The Royal Papua New Guinea Constabulary maintains internal security and reports to the Ministry of Police. The Defense Force is responsible for external security but also has some domestic security responsibilities, and reports to the Ministry of Defense. Civilian authorities at times did not maintain effective control over the security forces.

Significant human rights issues included: unlawful or arbitrary killings by police; torture by police; acts of government corruption; the existence of criminal defamation laws; trafficking in persons; the criminalization of consensual same-sex sexual conduct between men, although the law was not enforced; and child labor.

The government frequently failed to prosecute or punish officials who committed abuses, whether in the security services or elsewhere in the government. Impunity was pervasive.

Samoa

Executive Summary

Samoa is a constitutional parliamentary democracy that incorporates traditional practices into its governmental system. Although the unicameral parliament is elected by universal suffrage, only matai (heads of extended families) may be members. In 2016 voters elected a new parliament, confirming Prime Minister Tuilaepa Sailele Malielegaoi in office. The elections were free and fair on the day, but the matai requirement and the questionable disqualification of candidates caused some observers to question the fairness of the outcome.

The national police, under the Ministry of Police, maintain internal security. Civilian authorities maintained effective control over the security forces.

Significant human rights issues included: arbitrary or unlawful interference with privacy at the village government level; criminal libel laws; laws criminalizing consensual same-sex sexual conduct between adults, although the law was not enforced; and forced child labor.

The government took steps to prosecute officials who committed abuses. There were no reports of impunity.

Solomon Islands

Executive Summary

Solomon Islands is a constitutional multiparty parliamentary democracy. Observers considered the April 3 parliamentary election generally free and fair, although there were incidents of vote buying. Parliament elected Manasseh Sogavare prime minister after the election, and he formed a coalition government.

The Royal Solomon Islands Police (RSIP) is responsible for internal and external security and reports to the Ministry of Police, National Security, and Correctional Services; Australia and New Zealand support the RSIP. Civilian authorities maintained effective control over the security forces.

Significant human rights issues included: pervasive government corruption; laws criminalizing same-sex sexual conduct between adults, although the law was not enforced; and child labor.

The government took steps to prosecute officials who committed human rights abuses.

Tonga

Executive Summary

The Kingdom of Tonga is a constitutional monarchy. The Legislative Assembly, a parliamentary body consisting of 17 popularly elected members and nine nobles selected by their peers, elects the prime minister. Following the November 2017 election, which international observers characterized as generally free and fair, Prime Minister Samuela ‘Akilisi Pohiva was returned to office for a second term. After Pohiva’s death in September, the Legislative Assembly elected Pohiva Tu’i’onetoa to replace him. While Tu’i’onetoa and his cabinet are responsible for most government functions, King Tupou VI, the nobility, and their representatives retain significant authority.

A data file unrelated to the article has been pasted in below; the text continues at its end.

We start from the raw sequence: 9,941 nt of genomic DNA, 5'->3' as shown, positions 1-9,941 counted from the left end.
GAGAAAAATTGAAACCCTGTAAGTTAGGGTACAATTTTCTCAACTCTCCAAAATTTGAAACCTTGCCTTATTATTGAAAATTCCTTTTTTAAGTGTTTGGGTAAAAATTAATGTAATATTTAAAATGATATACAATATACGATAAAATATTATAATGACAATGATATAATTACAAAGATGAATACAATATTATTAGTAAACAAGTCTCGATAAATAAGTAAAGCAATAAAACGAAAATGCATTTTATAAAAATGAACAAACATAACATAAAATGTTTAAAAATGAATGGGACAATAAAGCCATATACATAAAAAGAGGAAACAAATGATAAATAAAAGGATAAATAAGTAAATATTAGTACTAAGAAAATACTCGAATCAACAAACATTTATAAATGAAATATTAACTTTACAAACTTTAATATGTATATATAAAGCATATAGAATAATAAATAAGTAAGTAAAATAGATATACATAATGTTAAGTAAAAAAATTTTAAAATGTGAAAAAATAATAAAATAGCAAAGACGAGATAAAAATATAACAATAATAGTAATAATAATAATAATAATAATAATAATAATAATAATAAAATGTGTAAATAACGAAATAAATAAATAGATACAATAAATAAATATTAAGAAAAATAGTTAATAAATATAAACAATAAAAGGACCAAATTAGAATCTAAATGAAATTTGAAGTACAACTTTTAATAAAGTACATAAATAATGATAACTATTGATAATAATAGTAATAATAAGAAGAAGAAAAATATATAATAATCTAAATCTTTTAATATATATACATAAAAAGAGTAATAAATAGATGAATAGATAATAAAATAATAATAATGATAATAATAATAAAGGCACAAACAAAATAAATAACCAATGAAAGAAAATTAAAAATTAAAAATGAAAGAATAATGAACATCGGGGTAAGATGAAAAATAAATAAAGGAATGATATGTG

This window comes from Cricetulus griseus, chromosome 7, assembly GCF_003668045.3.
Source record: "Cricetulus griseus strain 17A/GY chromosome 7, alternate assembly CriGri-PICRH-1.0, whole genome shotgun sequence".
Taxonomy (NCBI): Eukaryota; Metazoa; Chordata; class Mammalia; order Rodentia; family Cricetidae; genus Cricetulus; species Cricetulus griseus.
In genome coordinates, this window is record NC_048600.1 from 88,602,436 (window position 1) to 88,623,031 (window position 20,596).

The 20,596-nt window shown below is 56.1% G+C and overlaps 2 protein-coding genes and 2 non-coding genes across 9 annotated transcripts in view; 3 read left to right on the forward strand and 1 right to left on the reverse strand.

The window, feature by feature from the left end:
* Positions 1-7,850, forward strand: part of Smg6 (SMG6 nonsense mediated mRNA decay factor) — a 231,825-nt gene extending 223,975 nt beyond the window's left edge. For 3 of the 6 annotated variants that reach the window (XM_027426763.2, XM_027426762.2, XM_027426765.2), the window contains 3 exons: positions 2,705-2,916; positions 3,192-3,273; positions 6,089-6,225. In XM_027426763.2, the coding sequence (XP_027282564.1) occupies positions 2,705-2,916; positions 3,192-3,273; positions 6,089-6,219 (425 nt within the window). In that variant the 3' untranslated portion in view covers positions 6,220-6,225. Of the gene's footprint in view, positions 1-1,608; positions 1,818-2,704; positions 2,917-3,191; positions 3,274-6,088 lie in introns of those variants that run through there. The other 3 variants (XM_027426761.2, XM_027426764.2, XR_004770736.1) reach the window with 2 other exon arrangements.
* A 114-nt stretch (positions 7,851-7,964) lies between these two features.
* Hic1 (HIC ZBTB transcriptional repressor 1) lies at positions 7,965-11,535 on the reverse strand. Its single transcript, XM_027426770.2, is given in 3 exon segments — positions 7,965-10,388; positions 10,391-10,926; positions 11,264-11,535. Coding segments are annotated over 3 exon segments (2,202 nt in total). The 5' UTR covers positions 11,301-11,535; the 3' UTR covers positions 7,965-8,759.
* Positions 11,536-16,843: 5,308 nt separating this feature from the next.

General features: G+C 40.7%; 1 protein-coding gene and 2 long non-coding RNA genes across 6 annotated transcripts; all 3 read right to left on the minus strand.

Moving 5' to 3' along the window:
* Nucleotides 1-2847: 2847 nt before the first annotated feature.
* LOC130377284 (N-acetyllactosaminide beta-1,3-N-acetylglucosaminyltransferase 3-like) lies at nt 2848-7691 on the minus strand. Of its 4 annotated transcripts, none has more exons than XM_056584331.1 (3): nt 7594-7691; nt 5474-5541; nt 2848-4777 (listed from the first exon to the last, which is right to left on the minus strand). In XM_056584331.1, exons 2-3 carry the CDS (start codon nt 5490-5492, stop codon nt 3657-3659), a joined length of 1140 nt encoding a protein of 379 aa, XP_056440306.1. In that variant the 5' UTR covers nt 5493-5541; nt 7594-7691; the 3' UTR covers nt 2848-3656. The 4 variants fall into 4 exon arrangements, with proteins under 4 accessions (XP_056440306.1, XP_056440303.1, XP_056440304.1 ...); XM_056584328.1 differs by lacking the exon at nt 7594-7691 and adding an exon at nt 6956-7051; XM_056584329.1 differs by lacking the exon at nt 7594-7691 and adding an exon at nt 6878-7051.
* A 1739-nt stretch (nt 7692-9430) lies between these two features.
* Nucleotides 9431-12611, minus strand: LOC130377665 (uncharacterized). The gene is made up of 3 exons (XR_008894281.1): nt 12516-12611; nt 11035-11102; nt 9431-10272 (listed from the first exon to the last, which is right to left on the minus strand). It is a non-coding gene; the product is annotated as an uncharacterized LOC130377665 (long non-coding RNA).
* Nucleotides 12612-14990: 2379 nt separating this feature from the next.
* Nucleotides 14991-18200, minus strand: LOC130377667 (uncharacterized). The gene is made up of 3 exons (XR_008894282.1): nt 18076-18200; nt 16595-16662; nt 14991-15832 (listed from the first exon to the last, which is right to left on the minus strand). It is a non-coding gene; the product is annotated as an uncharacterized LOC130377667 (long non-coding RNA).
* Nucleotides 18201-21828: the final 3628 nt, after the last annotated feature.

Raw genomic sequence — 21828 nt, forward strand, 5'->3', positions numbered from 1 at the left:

The Tonga Police Force maintains internal security and reports to the Ministry of Police and Fire Services. Civilian authorities maintained effective control over the security forces.

Significant human rights issues included: corruption; and a law criminalizing consensual same-sex sexual conduct between adults that remains on the books although it is not enforced.

The government took steps to prosecute officials who committed abuses. There was one case of torture, which the government took steps to address.

Tuvalu

Executive Summary

Tuvalu is a constitutional parliamentary democracy. Observers judged that parliamentary elections held September 9 were free and fair, with seven new members elected to the 16-member parliament. There are no formal political parties. Following the elections, parliament selected Kausea Natano as prime minister.

The national police service, under the Office of the Prime Minister, maintains internal security. The country has no military force. Civilian authorities maintained effective control over the security forces.

Significant human rights abuses included laws criminalizing sexual activities between men, although the law was not enforced.

The government took steps to investigate human rights abuses, and impunity was not a problem.

Vanuatu

Executive Summary

Vanuatu is a multiparty parliamentary democracy with a freely elected government. Following a snap election in 2016, which observers considered generally free and fair, parliament elected Charlot Salwai as prime minister. The president is head of state. Parliament elected Tallis Obed Moses president in July 2017.

The national police maintain internal security. The Vanuatu Mobile Force, a paramilitary police unit, is responsible for external security but also has some domestic-security responsibilities. Both agencies report to the Ministry of Internal Affairs. Civilian authorities maintained effective control over the security forces.

Significant human rights issues included corruption, and minimal progress in reducing the worst forms of child labor.

The government made efforts to prosecute and punish abuses by officials, although some police impunity persisted.

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The Lessons of 1989: Freedom and Our Future